Less is more?

My friend, may I ask you a question? For you is adversity either hopeless or hopeful? It all depends on which side you’re willing to see. Is the glass half full or half empty? As much as we consider this a bit trite, isn’t it extremely important to know?

My friend, life’s a story, welcome to This Passing Day. I’m Mark Brunner.

I remember reading about two, shoe, salesman who were sent to Nigeria to survey the country for the possibility of building a shoe factory. The first man came back and said, “Few people here wear shoes so there is little need to build a new shoe factory in Nigeria. The second, however, reported, “This is the greatest opportunity we’ve ever had. Everybody I saw needs a good pair of shoes.” Both salesman saw the same thing; but one interpreted what he saw through the eyes of hopelessness and the other through the eyes of hope. One saw less and the other saw more.

For a Christian, adversity is either hopeless or hopeful. It all depends on which side you’re willing to see. Is the glass half full or half empty? As much as we consider this a bit trite, it’s extremely important to know. Which way you evaluate adversity impacts the disposition you will live with throughout life.

Here’s a story: One evening, a mom and daughter of meager existence took all of their dirty clothes to a laundromat. They stripped the beds, the towels were taken down, and their supply of clean clothes was exhausted. Everything went in a triple-load washer at the local laundromat. Suddenly the washing machine stopped. The attendant called the manager. When he arrived, he told the pair that they would have to come back in the morning. They were sent home with no sheets to sleep on, no towels to dry on, and no clean clothes to put on! The mother was steamed. But then her little girl exclaimed, “Oh, Mom. This is a real adventure! Isn’t this fun!” As she giggled with spontaneous glee, the mother saw she really meant it and allowed herself a small chuckle. There wasn’t anything else to do. A scowl wouldn’t clean those clothes but, she thought, a smile would go a long way in cleaning up her disposition. (Author unknown.)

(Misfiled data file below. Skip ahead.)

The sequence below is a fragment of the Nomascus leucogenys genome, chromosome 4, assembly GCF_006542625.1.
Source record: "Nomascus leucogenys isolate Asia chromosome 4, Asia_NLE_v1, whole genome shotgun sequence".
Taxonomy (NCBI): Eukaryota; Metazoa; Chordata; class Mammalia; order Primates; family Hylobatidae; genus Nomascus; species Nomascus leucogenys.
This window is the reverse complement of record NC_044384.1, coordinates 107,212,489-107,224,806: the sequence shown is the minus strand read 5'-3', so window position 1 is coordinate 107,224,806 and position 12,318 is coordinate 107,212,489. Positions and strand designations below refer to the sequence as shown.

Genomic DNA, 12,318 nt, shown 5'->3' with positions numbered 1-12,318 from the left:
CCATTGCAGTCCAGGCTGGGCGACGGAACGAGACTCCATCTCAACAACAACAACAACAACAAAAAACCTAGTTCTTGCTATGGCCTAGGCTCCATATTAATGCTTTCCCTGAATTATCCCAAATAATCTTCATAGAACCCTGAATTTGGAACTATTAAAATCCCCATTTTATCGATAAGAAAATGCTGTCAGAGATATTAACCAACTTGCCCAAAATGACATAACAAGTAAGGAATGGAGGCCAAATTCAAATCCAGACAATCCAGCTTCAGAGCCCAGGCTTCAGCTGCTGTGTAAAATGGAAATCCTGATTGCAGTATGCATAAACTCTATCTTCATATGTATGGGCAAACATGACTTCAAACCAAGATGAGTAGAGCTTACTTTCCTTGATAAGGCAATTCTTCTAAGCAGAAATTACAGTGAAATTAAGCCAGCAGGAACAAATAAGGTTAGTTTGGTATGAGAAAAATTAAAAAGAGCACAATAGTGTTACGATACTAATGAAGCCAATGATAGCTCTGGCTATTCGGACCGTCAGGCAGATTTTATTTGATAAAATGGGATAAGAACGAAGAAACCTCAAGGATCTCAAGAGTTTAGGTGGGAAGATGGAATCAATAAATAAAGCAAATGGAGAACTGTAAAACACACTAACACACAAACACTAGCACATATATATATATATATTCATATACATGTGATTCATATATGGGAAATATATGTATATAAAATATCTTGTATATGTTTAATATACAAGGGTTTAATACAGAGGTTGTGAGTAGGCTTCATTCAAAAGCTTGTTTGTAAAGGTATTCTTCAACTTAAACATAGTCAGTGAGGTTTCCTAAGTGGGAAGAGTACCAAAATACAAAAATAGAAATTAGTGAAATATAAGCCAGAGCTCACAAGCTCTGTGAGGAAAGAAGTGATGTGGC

One saw less and the other saw more. Isn’t that the story of most things in this life? Pretty much anything that happens to us can be seen as less or more. We can look adversity in the face and wonder about its hidden blessings. Or, we can let it stare us down, allowing it to stomp those blessings into the ground. The Bible tells us that we are “blessed” even when we are persecuted, insulted and “all kinds of evil” is done against us. We ought to “rejoice and be glad” (Matthew 5:11). For those who see the “more” and not the “less” in hard times, God promises a heavenly reward. Eternal happiness? I guess this is proof positive that a Christian’s life is all about “more” and never about “less.”

We pray. Heavenly Father, you give strength to the weary, and to him who lacks might you increase power. Though others grow weary and tired, and the vigorous stumble badly, yet those who wait for the Lord will gain new strength; they will mount up with wings like eagles, they will run and not get tired, they will walk and not become weary. (adapted —Isaiah 40:28-31 NASB) In Jesus' Name we pray, Amen.

Therefore my friend, do not worry about tomorrow, for tomorrow will worry for itself; each day has enough trouble of its own. (Matt 6:34) This Passing Day. May this passing day honor our Lord and Savior Jesus Christ and be a blessing to you and everyone you meet. Find a stranger and say hello. Don't let another day pass without your day blessing someone else.

If you have a special prayer request, please send your request to "This Passing Day!"

<markcbrunner@thispassingday.com> From Beech Springs, God bless you for Jesus sake.

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